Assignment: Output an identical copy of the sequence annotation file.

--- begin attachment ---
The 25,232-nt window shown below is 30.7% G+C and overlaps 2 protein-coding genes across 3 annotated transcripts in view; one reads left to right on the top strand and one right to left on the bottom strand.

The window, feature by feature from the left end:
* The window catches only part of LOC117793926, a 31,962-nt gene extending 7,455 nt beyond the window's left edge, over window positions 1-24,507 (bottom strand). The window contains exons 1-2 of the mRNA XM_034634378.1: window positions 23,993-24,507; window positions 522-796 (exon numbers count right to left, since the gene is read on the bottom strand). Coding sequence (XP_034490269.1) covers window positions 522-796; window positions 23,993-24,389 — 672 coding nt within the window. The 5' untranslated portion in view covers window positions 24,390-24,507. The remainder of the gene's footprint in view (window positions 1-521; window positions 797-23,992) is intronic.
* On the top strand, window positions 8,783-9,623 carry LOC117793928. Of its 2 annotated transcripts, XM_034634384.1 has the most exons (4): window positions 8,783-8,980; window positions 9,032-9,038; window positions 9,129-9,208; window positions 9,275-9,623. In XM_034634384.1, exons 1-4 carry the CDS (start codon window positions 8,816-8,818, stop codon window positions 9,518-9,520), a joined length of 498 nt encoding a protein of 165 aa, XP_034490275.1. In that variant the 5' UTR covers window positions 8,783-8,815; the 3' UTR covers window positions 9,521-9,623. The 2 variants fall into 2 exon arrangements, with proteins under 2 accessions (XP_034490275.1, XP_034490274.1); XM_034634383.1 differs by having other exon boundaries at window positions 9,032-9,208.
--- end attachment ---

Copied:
The 25,232-nt window shown below is 30.7% G+C and overlaps 2 protein-coding genes across 3 annotated transcripts in view; one reads left to right on the top strand and one right to left on the bottom strand.

The window, feature by feature from the left end:
* The window catches only part of LOC117793926, a 31,962-nt gene extending 7,455 nt beyond the window's left edge, over window positions 1-24,507 (bottom strand). The window contains exons 1-2 of the mRNA XM_034634378.1: window positions 23,993-24,507; window positions 522-796 (exon numbers count right to left, since the gene is read on the bottom strand). Coding sequence (XP_034490269.1) covers window positions 522-796; window positions 23,993-24,389 — 672 coding nt within the window. The 5' untranslated portion in view covers window positions 24,390-24,507. The remainder of the gene's footprint in view (window positions 1-521; window positions 797-23,992) is intronic.
* On the top strand, window positions 8,783-9,623 carry LOC117793928. Of its 2 annotated transcripts, XM_034634384.1 has the most exons (4): window positions 8,783-8,980; window positions 9,032-9,038; window positions 9,129-9,208; window positions 9,275-9,623. In XM_034634384.1, exons 1-4 carry the CDS (start codon window positions 8,816-8,818, stop codon window positions 9,518-9,520), a joined length of 498 nt encoding a protein of 165 aa, XP_034490275.1. In that variant the 5' UTR covers window positions 8,783-8,815; the 3' UTR covers window positions 9,521-9,623. The 2 variants fall into 2 exon arrangements, with proteins under 2 accessions (XP_034490275.1, XP_034490274.1); XM_034634383.1 differs by having other exon boundaries at window positions 9,032-9,208.